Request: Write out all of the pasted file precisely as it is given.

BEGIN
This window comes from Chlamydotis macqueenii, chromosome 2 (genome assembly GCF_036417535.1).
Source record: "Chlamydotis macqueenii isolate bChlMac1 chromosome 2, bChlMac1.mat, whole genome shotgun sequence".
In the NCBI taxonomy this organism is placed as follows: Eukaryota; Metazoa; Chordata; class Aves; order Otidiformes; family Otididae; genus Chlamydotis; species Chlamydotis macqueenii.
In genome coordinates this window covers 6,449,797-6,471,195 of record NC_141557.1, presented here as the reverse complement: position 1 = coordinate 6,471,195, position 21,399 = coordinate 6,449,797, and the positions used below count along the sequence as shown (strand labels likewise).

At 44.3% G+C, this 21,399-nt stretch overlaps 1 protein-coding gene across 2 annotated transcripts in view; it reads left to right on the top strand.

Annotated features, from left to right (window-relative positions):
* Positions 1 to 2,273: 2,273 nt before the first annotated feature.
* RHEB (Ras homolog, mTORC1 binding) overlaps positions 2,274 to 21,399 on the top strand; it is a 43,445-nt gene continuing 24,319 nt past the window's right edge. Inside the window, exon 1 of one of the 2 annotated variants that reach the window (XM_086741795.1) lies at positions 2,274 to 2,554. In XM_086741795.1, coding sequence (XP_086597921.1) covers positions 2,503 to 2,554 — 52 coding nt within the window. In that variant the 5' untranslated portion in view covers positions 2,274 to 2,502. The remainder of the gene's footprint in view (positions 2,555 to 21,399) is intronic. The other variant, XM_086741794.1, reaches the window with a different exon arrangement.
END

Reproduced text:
This window comes from Chlamydotis macqueenii, chromosome 2 (genome assembly GCF_036417535.1).
Source record: "Chlamydotis macqueenii isolate bChlMac1 chromosome 2, bChlMac1.mat, whole genome shotgun sequence".
In the NCBI taxonomy this organism is placed as follows: Eukaryota; Metazoa; Chordata; class Aves; order Otidiformes; family Otididae; genus Chlamydotis; species Chlamydotis macqueenii.
In genome coordinates this window covers 6,449,797-6,471,195 of record NC_141557.1, presented here as the reverse complement: position 1 = coordinate 6,471,195, position 21,399 = coordinate 6,449,797, and the positions used below count along the sequence as shown (strand labels likewise).

At 44.3% G+C, this 21,399-nt stretch overlaps 1 protein-coding gene across 2 annotated transcripts in view; it reads left to right on the top strand.

Annotated features, from left to right (window-relative positions):
* Positions 1 to 2,273: 2,273 nt before the first annotated feature.
* RHEB (Ras homolog, mTORC1 binding) overlaps positions 2,274 to 21,399 on the top strand; it is a 43,445-nt gene continuing 24,319 nt past the window's right edge. Inside the window, exon 1 of one of the 2 annotated variants that reach the window (XM_086741795.1) lies at positions 2,274 to 2,554. In XM_086741795.1, coding sequence (XP_086597921.1) covers positions 2,503 to 2,554 — 52 coding nt within the window. In that variant the 5' untranslated portion in view covers positions 2,274 to 2,502. The remainder of the gene's footprint in view (positions 2,555 to 21,399) is intronic. The other variant, XM_086741794.1, reaches the window with a different exon arrangement.